The phrase "a danger for Mexico" directed at López Obrador has long ceased to be effective. The passing of years and the lead in the polls show that AMLO has lost the ability to frighten.

However, his persistent messianic spirit, self-oriented and anti-institutional vocation do represent a threat to our fragile democracy.

This is why the so-called “pact” between the PRI and Morena or the government and AMLO draws attention: simply put, if the “pact” occurs, the worst affected will be the Mexican people for at least three reasons.

1.    The forgiveness of “sins.” AMLO's generous nod towards the PRI leadership is totally implausible. How to reconcile his promise to end corruption without touching those he has called part of the “mafia of power”? "I do not seek revenge," he incessantly repeats, deliberately mixing the concepts of revenge with justice. Yet justice for López Obrador is not done through autonomous prosecutors or the judiciary branch. AMLO’s justice is subject to popular verdict. So, what will happen when a crowd asks for the head of some notorious member of the PRI? Will the wise people win?

2.    The six-year legacy. It is urgent to defend the structural reforms carried during the administration of President Enrique Peña. They can be perfectible and revisable concerning their implementation. However, undoubtedly, they have put the country on the right path to get out of the mediocre economic development we have had for decades. Some have already had tangible effects, such as the telecommunications reform, and others will bear fruit (as has been said) in the years to come.

Until now, the closest advisors of López Obrador signal specific points that could be modified. Still, this good sense will be affected by the performance of Morena and its allies in the Federal Congress and local legislatures. If they have the majority (or voting plurality), it would be difficult to contain the temptations of radical personalities and that of AMLO himself, who insist on reversing reforms, particularly regarding energy and education— even more so if they gain the necessary votes of aligned legislatures from other parties.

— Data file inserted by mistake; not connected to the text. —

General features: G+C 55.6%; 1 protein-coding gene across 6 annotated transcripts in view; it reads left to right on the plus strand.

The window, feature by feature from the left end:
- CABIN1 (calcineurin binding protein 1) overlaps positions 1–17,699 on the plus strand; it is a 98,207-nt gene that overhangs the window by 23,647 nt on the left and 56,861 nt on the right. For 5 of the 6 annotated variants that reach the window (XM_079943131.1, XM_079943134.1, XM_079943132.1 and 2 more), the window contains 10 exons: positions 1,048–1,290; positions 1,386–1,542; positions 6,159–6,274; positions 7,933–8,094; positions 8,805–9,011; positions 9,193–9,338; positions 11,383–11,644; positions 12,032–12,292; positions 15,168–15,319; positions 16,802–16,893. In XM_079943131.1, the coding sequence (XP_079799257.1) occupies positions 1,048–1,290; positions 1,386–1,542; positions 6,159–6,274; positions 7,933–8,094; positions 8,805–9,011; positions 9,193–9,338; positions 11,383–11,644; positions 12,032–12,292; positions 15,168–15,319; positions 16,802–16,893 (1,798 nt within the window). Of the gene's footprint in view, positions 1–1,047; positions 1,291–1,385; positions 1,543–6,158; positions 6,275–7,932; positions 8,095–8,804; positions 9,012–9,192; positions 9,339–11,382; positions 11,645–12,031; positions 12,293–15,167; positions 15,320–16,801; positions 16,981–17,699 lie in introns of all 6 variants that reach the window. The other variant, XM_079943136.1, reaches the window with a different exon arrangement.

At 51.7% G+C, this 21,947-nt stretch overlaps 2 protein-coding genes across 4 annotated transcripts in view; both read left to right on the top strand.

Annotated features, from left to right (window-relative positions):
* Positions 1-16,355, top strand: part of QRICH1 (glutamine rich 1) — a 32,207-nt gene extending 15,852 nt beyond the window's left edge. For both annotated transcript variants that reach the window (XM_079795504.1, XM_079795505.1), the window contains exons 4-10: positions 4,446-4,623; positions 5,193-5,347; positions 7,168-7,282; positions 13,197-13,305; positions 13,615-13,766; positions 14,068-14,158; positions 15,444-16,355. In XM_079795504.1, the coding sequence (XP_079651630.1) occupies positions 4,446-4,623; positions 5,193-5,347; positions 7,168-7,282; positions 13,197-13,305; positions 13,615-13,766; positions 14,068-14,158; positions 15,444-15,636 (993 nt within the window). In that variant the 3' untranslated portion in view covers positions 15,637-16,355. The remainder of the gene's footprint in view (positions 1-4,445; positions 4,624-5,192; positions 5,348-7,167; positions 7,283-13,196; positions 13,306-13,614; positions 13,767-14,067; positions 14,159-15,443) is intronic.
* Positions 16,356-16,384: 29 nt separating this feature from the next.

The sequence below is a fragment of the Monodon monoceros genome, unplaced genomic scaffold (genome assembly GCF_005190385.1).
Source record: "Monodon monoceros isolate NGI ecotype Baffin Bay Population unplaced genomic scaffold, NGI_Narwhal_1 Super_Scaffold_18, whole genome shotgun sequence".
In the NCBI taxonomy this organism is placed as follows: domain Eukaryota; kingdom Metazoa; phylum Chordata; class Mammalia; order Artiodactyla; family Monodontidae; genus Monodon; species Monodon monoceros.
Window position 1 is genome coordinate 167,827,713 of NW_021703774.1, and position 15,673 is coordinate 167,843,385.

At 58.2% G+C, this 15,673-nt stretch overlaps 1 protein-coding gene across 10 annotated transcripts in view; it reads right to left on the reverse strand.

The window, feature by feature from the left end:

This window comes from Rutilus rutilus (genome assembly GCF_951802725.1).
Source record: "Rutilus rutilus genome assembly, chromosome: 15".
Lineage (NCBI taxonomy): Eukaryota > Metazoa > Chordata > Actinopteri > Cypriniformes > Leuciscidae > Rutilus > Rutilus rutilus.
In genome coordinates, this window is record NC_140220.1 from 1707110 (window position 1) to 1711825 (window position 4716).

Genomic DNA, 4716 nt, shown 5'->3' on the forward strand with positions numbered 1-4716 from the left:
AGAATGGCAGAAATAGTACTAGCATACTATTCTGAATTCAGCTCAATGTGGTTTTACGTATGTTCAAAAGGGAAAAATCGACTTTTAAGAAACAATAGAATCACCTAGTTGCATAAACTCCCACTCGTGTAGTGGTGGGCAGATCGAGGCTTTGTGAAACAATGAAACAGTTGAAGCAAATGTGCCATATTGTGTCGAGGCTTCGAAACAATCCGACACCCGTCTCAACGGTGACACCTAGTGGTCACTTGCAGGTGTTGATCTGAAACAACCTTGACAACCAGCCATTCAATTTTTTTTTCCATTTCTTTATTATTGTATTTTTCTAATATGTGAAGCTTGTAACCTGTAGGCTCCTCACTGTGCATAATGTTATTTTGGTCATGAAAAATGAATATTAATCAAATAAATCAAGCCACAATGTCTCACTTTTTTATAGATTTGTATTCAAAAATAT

3. Survival. Finally, but no less important, a potential triumph by AMLO and his coalition is an imminent danger to the PRI. As with what occurred in the moment with the PRD, Morena would be like a magnet for the aggrieved bases or those disenchanted throughout the campaign.

The disappearance of the PRI, which did not happen when they lost the presidency against Vicente Fox and Felipe Calderón, could occur this time around. The damage would not only be to the party, but also to necessary counterweights that the divided vote has generated since 1997. The democratic plurality, which has created the case for national heterogeneity, would end.

The history of 2018 could be sealed by a turn to “imperial presidentialism” and to the single-party hegemony which took so many years to overcome.

The views expressed here are solely those of the author.